1. Participants will be able to articulate a user-centered design business model.
2. Participants will be able to name several ways that THOMAS can be improved in the near future.
THOMAS.gov, the legislative information database from the Law Library of Congress, was created in 1995. It is regarded as the "go to" place for bills, laws, Congressional Record, etc. This program will focus on the recent changes to THOMAS, many of which stem from user-generated feedback such as permanent links and integrated social media. The program will also cover how these changes better the user experience and make reference transactions using THOMAS easier. A member of the Library of Congress Information Technology Services Division will explain the challenges and requirements of revamping THOMAS around a user-centered design. The Law Library of Congress would like feedback and input from the participants on the next generation of THOMAS.
Emerging technologies have become an important tool for enhancing staff productivity and patron services in law libraries. Because they often represent a substantial investment of staff and resources, making an informed decision on what technologies are appropriate for your library is critical. This program will provide some practical guidelines for participants to use to make the most knowledgeable decisions, such as who to involve in evaluating new tools; how to balance project costs, staff time, and user benefits; and when/how much/with whom to communicate throughout the process.
Target Audience: All law librarians
1. Participants will evaluate the challenges and opportunities involved in creating visually engaging presentations by using visual content produced under the open licensing system called Creative Commons.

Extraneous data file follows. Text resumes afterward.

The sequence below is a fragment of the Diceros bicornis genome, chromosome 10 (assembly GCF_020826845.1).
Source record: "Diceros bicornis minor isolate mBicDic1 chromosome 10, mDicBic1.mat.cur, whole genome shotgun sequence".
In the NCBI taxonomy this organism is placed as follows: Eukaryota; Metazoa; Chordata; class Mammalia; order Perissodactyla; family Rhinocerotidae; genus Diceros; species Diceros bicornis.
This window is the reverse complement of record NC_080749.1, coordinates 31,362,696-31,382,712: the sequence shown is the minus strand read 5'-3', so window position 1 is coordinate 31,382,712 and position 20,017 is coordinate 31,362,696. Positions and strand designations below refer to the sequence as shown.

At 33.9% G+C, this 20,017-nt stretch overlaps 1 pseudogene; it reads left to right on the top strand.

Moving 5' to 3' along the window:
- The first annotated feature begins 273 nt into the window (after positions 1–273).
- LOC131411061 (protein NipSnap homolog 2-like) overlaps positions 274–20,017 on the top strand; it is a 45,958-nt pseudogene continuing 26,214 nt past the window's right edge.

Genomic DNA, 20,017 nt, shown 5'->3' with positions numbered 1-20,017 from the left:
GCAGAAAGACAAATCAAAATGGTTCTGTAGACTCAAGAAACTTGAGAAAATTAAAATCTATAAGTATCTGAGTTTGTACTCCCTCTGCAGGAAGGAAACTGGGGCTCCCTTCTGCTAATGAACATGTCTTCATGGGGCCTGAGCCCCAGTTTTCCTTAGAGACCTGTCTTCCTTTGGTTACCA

2. Speakers will gain important presentation skills through improvisation, while audience members will benefit from hearing about current topics of interest to law librarians, often delivered in a humorous manner.
At Battledecks, aka PowerPoint karaoke, intrepid volunteers are challenged to give coherent four-minute presentations without any preparation-because they will see their 12 slides for the first time as they present. Battledecks is a great workout for librarians who speak and teach, because it requires fast thinking, strong speaking, and improvisation. The slides for Battledecks have all been created by AALL members using Creative Commons images with proper attribution. The theme of the inaugural Battledecks AALL will be "The Law Library Goes to 11." Battledecks presentations at Lawberry Camp have been thoughtful, passionate, surprisingly insightful, and laugh-out-loud funny. Battledecks is often a cut-throat competition, but everyone will win this time. Do you have what it takes?